Three quick actions Greg Abbott can take now to start shedding his corrupt, hyper-partisan brand.
Election margin aside, Greg Abbott enters office wearing the brand of a harsh and divisive partisan who has ignored ethical boundaries to help his friends and donors. Neither Rick Perry, nor George W. Bush before him, entered office with a more partisan profile or more examples of using public office to help their political benefactors.
Greg Abbott appeared at an event today in Houston and when asked a direct question, he chose to lie. Abbott said he did not know GOP Dallas County Judge candidate Ron Natinsky and had not heard Natinsky's racist comments, even though the two Republicans had appeared on stage together just a few hours earlier. Check out the video below.
Lone Star Project Director Matt Angle says this election has exposed GOP leaders’ cronyism and insensitivity to the lives of ordinary Texans
In a round of weekend television appearances, Lone Star Project Director Matt Angle said Republican leaders will be held accountable for turning their backs on ordinary Texans to reward their friends and donors. Angle stated that voters have a clear choice in Tuesday’s election between Democratic and Republican candidates.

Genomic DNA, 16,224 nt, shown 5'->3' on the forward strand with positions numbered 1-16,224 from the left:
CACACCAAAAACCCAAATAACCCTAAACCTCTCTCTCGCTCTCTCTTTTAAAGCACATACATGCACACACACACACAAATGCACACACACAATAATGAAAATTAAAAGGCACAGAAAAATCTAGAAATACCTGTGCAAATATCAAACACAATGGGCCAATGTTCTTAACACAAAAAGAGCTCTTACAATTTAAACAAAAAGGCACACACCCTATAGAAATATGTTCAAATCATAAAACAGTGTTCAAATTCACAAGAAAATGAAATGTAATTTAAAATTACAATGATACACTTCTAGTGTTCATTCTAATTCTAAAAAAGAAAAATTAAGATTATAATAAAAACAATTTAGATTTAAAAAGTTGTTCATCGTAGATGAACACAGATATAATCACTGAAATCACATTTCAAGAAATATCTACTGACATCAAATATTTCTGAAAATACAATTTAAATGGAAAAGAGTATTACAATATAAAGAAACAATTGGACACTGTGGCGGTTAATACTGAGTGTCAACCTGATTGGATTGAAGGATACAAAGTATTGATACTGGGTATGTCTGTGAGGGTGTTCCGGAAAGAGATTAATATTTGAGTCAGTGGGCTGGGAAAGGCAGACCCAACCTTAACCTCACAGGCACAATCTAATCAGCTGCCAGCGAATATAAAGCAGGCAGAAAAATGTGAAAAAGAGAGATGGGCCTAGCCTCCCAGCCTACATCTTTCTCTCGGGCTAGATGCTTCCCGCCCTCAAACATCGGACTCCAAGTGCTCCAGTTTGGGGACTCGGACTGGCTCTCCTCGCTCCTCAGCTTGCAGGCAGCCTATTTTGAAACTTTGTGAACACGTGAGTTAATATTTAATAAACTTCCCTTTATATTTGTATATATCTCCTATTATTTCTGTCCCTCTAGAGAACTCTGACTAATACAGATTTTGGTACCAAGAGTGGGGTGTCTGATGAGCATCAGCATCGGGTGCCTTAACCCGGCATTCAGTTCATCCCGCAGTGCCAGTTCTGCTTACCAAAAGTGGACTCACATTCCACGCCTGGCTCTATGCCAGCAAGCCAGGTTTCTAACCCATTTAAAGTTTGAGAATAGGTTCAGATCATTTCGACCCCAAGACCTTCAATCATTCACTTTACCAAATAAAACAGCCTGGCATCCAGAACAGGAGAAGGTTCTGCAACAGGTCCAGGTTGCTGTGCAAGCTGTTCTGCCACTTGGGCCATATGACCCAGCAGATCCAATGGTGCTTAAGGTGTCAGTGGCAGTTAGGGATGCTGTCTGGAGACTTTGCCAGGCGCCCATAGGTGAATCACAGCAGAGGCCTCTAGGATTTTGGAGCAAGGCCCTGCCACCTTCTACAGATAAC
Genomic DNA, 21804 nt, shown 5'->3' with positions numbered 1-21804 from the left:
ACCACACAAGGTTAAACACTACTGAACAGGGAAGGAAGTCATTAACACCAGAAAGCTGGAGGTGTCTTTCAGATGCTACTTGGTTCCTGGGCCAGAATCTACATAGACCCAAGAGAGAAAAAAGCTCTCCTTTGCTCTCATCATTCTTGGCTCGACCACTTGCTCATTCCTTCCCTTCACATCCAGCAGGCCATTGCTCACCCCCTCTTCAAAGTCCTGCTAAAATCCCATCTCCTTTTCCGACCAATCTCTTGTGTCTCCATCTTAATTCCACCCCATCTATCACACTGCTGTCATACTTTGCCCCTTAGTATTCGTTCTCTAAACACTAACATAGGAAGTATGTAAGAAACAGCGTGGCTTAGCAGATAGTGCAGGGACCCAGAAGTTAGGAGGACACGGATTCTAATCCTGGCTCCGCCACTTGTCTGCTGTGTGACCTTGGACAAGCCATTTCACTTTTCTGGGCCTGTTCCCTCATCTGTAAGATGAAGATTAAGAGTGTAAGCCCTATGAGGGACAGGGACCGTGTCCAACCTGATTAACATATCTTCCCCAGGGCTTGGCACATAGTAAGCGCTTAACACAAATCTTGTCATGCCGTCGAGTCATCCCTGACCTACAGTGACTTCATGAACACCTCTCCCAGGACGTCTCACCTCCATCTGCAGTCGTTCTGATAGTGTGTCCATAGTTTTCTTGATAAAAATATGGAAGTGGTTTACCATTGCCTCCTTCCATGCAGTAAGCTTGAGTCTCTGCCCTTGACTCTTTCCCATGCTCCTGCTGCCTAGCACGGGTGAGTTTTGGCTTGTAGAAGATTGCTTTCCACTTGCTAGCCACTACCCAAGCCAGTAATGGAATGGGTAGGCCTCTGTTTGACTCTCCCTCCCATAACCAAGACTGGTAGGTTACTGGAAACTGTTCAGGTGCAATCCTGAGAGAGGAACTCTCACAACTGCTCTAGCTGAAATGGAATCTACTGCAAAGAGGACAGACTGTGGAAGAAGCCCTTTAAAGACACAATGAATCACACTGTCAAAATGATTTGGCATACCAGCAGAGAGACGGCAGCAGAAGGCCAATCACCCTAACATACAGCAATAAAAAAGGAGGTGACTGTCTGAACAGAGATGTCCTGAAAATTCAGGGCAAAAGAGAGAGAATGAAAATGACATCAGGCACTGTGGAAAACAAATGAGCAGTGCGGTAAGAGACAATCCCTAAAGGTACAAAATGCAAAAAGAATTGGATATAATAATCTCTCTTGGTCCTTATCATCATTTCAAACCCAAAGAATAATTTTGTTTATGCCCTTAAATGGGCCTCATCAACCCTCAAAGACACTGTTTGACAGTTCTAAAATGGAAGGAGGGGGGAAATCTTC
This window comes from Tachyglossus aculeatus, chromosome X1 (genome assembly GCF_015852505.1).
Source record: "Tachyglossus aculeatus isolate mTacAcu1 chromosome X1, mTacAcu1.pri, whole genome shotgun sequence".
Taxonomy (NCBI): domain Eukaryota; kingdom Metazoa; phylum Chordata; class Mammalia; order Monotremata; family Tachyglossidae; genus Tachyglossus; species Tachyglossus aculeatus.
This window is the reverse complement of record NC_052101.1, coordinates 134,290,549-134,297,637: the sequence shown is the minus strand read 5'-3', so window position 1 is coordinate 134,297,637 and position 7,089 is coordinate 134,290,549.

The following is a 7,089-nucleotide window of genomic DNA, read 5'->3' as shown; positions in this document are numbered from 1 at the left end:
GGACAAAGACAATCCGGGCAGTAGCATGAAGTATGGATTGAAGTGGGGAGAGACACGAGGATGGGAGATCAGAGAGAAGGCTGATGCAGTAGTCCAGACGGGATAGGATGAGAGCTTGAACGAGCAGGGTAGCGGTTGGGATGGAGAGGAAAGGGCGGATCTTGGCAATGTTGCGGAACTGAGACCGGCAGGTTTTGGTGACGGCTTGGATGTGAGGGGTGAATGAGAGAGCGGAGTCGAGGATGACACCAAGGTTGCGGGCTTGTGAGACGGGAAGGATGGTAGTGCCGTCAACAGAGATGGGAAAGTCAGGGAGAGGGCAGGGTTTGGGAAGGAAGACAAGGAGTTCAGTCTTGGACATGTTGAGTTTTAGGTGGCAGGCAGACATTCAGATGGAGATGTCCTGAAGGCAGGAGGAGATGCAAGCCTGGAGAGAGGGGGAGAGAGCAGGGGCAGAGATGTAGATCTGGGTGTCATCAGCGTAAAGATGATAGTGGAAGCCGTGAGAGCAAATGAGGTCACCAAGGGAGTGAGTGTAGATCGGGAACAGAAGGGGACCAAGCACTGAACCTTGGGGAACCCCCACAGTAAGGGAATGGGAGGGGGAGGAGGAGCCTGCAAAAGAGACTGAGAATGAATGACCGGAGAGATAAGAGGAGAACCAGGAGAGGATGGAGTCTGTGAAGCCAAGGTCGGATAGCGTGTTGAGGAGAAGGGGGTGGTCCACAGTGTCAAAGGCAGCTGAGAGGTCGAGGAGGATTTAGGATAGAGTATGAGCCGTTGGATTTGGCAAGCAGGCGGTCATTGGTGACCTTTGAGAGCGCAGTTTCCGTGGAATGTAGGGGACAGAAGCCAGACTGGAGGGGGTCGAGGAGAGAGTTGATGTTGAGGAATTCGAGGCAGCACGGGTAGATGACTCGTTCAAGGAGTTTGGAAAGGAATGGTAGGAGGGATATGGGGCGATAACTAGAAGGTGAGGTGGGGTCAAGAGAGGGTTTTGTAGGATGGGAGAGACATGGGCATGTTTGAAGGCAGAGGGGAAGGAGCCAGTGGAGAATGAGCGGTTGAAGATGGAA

Sometimes a candidate’s behavior and character are revealed as so offensive and destructive that those who have endorsed them in good faith must withdraw their support. Failing to do so becomes a reflection on the endorser’s own character and tolerance for overtly offensive actions and attitudes
Abbott’s failure to answer simple questions shows passive aggressive nature
Going back at least to former Governor Mark White and moving forward through Bill Clements, Ann Richards, George W. Bush and Rick Perry, Texans are used to red-blooded assertive "Alpha Governors" who have the confidence and natural leadership qualities to speak up and respond on key issues relevant to Texans.
Texas House Democrats who fought through the political pandering and won
Texans who followed the recently ended session of the Texas Legislature saw more political pandering and divisive rhetoric than any time in recent memory. Most of the hostility was not between Democrats and Republicans though – it occurred between hostile factions of the Republican Party. The infighting created an environment that made productive work very difficult for any responsible member.